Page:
The Chapter on Christmas is brilliant! The obvious mushroom/present connections should be plastered all over the front page of every newspaper. This is ground breaking research of the highest magnitude.
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By A Customer on February 6, 2002
Format: Paperback
I rate this book 5*s exclusively based upon the information contained therein. The formatting could use some polishing and it would be nice to have a hardcover available (color pictures etc.) I did manage to find Arthurs website which has many of the same images in color.
I have not seen as broad a look at the subject of Ethnomycology, as far as Amanita muscaria goes, either in contemporary writings or the classics, but I would like to see this author explore more information on Psilocybe sp. My only beef is; I would like more. I hope he has an aim to comment further in future works in regards to some of the subjects only briefly touched upon in this book. I also enjoyed the writing style and will comment that sometimes things just need to be said no matter who doesnt agree with it. Arthur says a lot, about a lot, in this book..
This is a welcomed addition to my library and I find myself commenting on the book and showing it to my friends quite often. The seemingly unrelated areas tend to grow on you and as an example understanding certain connections continues to dawn on me still. Also it is refreshing to see so many new ideas I have seen presented nowhere else. In a world becoming increasingly redundant and robotic I can see the unique combination of ideas and Philosophical viewpoints contained in this book to be revolutionary!
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Format: Paperback
There are enough ties among the various world traditions in this book to make a solid case that the mushrooms (Amanitas and Psilocybin) are foundational to religious origins. It makes a lot of sense that the plants (drugs) of the old world received a status of renoun around the world when you consider the trade value these plants have and still engender. I agree that the future of mankind does not embrace a continuing prohibition of these incredible plants but, rather, humanity will once again respect and use these plants as they were meant to be used, as tools for enlightenment.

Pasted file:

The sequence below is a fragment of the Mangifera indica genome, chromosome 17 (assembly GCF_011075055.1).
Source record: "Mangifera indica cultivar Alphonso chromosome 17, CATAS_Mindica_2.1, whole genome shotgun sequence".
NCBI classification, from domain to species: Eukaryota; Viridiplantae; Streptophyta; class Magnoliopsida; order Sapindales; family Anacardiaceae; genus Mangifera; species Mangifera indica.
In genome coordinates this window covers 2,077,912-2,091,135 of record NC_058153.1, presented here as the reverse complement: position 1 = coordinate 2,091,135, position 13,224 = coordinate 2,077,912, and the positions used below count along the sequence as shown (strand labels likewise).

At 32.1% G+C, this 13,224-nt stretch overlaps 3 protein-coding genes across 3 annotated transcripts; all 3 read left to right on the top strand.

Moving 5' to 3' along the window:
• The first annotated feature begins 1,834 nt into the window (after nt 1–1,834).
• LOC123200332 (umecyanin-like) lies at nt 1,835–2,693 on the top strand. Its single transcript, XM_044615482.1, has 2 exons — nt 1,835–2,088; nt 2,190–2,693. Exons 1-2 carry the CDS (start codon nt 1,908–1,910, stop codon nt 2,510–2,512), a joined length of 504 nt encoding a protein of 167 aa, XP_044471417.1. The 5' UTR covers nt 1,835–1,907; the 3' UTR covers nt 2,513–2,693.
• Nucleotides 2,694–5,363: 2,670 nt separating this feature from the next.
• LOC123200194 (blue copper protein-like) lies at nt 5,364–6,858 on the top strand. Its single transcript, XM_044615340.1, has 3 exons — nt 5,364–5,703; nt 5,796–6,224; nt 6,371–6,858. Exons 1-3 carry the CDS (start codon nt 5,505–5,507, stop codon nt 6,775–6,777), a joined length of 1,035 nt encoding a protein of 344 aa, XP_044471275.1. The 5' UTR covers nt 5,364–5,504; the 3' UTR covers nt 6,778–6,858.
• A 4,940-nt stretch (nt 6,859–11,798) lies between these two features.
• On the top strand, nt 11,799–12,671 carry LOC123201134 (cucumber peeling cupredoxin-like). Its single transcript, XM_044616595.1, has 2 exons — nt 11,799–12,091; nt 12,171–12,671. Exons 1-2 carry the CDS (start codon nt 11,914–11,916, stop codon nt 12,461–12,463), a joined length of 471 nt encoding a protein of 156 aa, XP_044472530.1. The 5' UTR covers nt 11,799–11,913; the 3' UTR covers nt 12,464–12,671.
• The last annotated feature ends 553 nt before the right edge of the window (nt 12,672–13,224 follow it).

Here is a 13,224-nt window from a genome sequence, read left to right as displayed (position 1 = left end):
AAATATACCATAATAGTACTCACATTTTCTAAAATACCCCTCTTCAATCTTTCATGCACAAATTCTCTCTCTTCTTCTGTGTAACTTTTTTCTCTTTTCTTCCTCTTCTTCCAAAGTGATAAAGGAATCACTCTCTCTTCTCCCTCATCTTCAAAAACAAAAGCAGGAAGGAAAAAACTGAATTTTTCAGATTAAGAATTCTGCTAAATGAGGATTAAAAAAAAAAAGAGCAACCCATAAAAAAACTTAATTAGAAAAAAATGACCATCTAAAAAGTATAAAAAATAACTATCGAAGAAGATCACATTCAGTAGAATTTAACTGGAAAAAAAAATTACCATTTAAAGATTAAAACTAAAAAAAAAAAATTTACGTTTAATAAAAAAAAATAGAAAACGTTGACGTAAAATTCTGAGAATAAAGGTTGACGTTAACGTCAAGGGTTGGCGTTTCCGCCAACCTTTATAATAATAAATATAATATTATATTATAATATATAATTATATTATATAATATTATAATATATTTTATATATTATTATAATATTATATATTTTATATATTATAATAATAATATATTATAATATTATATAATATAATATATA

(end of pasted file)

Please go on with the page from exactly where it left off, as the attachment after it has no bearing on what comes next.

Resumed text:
Having been a Bible studier for most of my life I am gratified to report that understanding the Bible is greatly enhansed by reading Mushrooms and Mankind. The esoteric symbolism is unveiled and I now understand much that was previously a mystery to me. This is the greatest impact I could never have imagined coming from a book about Psychedelic mushrooms.
On another note, the reviewer Derick Pillion misrepresented what this book actually says I've read his review and whether it is a misunderstanding or an intentional fabrication, his review is not factual.
This book is packed with connections between mushrooms, myth and religion and I can now see even more of them that were not in the book. I found it to be a valuable stepping-stone in my own research and quest for understanding.